SHOWCASE SONG SWAPS
5:00pm Long Island Acoustic Artists
6:00pm Talents from the Boroughs and Beyond
Editor-Publisher of AcousticLive! in New York City & Beyond
7:00pm Emerging and Experienced Artists
Editor-Publisher of AcousticMusicScene.com
Tom: 24hourtom.com myspace.com/tombianchi
Break from 8:00pm thru 8:30pm picnic supper time
followed by headliner STEVE FORBERT
8:30pm Introducing the opening headliners
Ira Perlman, President of the Folk Music Society of Huntington, and
Father-son roots and blues duo
Father-son team David and Adrian Mowry comprise the Philadelphia-based roots revivalist band Beaucoup Blue that features a mix of blues/roots originals by both Mowrys as well as choice covers. Young Adrian plays six- and 12-string guitar, long-experienced blues master David handles six-string, slide and dobro guitar, and both men share vocal and song-writing duties.
Beaucoup Blue has a heavy blues influence, but also draws on country, folk, jazz and rock for their creative acoustic blues based folk music. Their voices work superbly together with something to say from the bottom of their hearts.
This duo has been challenging audiences with their blend of new and experienced talents, and their performance here on this exciting evening will not disappoint ... their rousing blues and subtle ballads covers a wide range of roots music which will bring our audience to cheer ...
... this was an exciting opportunity to see these multigenerational emerging artists and what this balance has to offer. Our audience roared their approval of their seriously pleasing blues presented in their rousing dynamic style and/or their alternate mellow style
Praises for their performances:
Link to their web site:
Link to their music clips:
Our evening's headliner
In the past quarter-century, this Mississippi-bred, Nashville-based singer/songwriter has built a deeply personal body of work that's won him a reputation for clear-eyed insight and plainspoken eloquence. In the process, he's evolved from the wide-eyed young troubadour of his early classics Alive On Arrival and Jackrabbit Slim to the mature, bittersweet outlook of his more recent work, which surveys darker territory with hard-won empathy and deeply-ingrained rock 'n' roll soul. Those qualities are prominent on Just Like There's Nothin' to It, the follow-up to Forbert's Grammy-nominated Jimmie Rodgers tribute album Any Old Time and his first new album of original material in four years.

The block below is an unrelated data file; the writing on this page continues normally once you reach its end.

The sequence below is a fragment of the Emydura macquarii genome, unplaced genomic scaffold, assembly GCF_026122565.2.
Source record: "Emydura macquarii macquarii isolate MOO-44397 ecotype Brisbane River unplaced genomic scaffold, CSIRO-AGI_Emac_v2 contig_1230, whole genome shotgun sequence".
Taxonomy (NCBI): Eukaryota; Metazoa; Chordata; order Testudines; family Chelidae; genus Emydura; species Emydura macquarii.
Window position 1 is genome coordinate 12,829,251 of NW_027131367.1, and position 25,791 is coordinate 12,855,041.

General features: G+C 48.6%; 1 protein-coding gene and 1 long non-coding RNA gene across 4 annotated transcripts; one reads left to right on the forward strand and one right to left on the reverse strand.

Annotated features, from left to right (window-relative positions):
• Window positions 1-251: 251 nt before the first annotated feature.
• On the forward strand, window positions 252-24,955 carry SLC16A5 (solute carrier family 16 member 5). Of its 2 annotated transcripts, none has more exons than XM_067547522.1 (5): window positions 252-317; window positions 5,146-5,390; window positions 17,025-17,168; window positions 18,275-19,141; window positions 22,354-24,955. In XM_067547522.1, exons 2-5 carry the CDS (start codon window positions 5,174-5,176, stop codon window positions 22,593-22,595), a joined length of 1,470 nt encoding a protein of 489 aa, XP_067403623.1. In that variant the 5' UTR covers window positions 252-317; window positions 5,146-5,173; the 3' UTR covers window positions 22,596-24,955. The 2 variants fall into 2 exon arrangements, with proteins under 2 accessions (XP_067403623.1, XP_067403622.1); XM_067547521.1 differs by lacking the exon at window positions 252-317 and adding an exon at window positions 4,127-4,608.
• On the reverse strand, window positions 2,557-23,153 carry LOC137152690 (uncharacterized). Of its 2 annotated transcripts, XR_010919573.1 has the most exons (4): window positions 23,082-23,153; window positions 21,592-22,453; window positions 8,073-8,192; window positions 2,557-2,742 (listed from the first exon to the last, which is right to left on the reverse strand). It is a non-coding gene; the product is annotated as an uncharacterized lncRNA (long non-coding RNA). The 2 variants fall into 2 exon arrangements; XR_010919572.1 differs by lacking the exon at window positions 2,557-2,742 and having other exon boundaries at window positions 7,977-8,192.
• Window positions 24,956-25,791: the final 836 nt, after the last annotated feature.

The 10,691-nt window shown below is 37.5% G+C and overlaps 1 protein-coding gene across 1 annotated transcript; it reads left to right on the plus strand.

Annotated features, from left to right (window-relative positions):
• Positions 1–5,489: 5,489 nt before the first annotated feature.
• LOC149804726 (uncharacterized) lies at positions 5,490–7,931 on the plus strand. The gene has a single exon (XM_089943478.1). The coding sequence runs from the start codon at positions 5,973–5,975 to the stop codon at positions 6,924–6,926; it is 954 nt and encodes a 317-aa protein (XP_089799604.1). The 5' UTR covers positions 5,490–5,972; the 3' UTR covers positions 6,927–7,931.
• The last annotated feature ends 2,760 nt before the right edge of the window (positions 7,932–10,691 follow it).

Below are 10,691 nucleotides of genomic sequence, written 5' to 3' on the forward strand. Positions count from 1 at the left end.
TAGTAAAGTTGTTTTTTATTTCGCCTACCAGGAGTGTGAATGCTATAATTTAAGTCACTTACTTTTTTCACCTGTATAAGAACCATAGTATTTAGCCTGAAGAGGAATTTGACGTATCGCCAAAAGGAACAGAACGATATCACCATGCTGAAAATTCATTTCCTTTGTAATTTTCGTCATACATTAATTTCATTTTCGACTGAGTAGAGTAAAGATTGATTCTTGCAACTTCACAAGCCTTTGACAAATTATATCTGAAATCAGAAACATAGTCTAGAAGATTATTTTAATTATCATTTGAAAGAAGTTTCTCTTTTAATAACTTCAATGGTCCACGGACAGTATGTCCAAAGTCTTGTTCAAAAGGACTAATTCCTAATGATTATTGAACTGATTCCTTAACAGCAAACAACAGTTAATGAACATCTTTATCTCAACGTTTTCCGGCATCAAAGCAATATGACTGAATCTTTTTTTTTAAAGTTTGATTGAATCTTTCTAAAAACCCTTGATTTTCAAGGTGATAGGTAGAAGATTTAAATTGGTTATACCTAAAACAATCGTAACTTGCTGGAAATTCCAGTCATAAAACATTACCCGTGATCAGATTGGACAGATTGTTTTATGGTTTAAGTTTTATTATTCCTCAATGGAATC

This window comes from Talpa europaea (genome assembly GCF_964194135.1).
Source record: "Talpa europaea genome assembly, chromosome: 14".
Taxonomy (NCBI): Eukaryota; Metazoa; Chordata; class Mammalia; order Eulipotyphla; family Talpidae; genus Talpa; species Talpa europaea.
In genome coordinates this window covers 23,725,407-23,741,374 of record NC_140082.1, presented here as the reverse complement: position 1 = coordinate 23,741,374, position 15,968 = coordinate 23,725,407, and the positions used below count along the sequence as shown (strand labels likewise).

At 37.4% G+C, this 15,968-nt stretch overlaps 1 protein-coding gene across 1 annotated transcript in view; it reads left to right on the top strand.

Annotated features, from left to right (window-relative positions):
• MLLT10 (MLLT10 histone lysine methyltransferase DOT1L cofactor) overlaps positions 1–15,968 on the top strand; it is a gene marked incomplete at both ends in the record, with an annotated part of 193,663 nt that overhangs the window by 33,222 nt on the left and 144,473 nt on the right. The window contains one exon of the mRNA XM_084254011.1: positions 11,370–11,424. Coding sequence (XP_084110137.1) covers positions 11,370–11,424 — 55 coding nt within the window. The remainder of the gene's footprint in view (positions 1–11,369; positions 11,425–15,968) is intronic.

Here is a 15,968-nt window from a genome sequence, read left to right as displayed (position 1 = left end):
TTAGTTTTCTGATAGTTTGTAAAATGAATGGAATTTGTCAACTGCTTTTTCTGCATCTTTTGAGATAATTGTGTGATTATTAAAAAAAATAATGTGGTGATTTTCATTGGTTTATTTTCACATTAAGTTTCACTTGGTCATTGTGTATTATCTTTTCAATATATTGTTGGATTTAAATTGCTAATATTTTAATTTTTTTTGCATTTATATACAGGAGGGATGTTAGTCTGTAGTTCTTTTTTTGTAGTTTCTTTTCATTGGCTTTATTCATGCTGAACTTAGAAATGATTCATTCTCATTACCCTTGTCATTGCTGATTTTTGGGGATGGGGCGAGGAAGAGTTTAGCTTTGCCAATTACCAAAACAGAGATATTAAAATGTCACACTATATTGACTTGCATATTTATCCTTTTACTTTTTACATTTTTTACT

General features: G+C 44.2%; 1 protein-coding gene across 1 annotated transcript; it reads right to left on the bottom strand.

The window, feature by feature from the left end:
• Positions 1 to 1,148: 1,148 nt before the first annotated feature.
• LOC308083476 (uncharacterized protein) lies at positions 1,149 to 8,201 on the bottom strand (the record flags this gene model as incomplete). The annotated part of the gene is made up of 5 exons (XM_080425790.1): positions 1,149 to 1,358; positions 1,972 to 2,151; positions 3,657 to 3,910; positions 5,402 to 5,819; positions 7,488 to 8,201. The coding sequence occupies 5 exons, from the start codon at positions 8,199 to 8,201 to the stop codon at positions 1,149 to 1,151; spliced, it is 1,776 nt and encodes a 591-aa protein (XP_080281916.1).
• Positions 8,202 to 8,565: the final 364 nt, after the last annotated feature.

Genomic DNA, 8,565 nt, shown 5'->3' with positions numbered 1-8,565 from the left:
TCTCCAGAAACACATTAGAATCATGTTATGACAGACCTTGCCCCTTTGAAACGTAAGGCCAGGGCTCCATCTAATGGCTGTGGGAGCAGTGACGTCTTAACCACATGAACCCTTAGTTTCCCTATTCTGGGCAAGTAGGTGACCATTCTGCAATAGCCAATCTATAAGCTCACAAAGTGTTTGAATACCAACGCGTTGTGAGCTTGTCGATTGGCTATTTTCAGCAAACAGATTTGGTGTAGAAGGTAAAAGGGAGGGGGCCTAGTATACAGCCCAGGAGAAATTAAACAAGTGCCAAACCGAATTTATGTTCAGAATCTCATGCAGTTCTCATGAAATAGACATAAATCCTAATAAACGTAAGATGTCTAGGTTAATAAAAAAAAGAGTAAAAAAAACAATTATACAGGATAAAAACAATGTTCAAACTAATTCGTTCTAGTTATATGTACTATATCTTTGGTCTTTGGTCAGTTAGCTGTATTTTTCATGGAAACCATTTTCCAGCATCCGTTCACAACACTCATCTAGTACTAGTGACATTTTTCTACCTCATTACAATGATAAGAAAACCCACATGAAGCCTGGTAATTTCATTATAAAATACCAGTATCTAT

As a restless 21-year-old, Steve Forbert quit his truck-driving job in his native Meridian, Mississippi and headed for Manhattan with little more than his acoustic guitar. There, he busked for spare change at Grand Central Station, performed at Folk City and opened for the likes of Talking Heads and John Cale at CBGB, building sufficient local notoriety to win a deal with the CBS-distributed Nemperor label. Released at the height of the new wave explosion, Forbert's 1978 debut Alive On Arrival mixed spare acoustic introspection with scrappy rock 'n' roll and became one of the year's most acclaimed albums.
Steve expanded his audience substantially with 1979's Jackrabbit Slim, whose winsomely romantic Romeo's Tune became a Top 20 single. Critics hailed him at the time as The new Bob Dylan because of a similar vocal timbre and thoughtful songwriting. The front cover of his second album encourages such comparisons with its simplicity: a black and white photo of Steve Forbert playing a well-worn Martin acoustic guitar with a capo on it, his shirt tinted green. The record was recorded in Nashville and produced by John Simon who had worked with The Band.
After two more LPs, Forbert ran afoul of record-company politics, resulting in a long and frustrating legal battle that kept him from releasing new music for the better part of six years. Live recordings from this period later surfaced in 1997 as Here's Your Pizza, which showcased the rambunctious onstage energy of Forbert and his longtime band the Rough Squirrels. Once he was finally free to release new music, Forbert's albums introduced a very different artist than the optimistic young folk-rocker of his early albums. The urgency of his new lyrics, and the rootsy, tightly-wound music that accompanied them, portrayed a grown-up struggling to hang onto his idealism in the face of adult disappointments. Forbert's trademark vocal rasp, once full of boyish innocence, now carried a pensive edge that was well-suited to the pointed insights of his new compositions. Steve continued to create compelling, emotionally complex music with 1995's Mission of the Crossroad Palms and 1996's Rocking Horse Head.
In 2002 came Any Old Time, a heartfelt collection of songs by fellow Meridian native Jimmie Rodgers that Forbert invested with the same resonance that he brings to his own compositions. This century also saw the release of archival collections consisting of previously unreleased material from the first five years of Forbert's recording career. 2004's Just Like There's Nothin' to It carries a soulful, organic vibe that belies its unconventional birth cycle, which began with an experimental studio collaboration, and produced another personally-charged gem in Steve Forbert's remarkable catalogue. His newest CD Strange Names and New Sensations will be released soon.
"At this point in my life," Steve contemplates, "I'm, to say the least, not writing for a teenage pop audience. I think you have to be a little older and have certain experiences under your belt for these songs to really make sense."
Link to Steve Forbert's web site:
If you are a member of the Folk Music Society of Huntington ...
you might have joined in at the usual after-concert party, joining with the performers in music and refreshments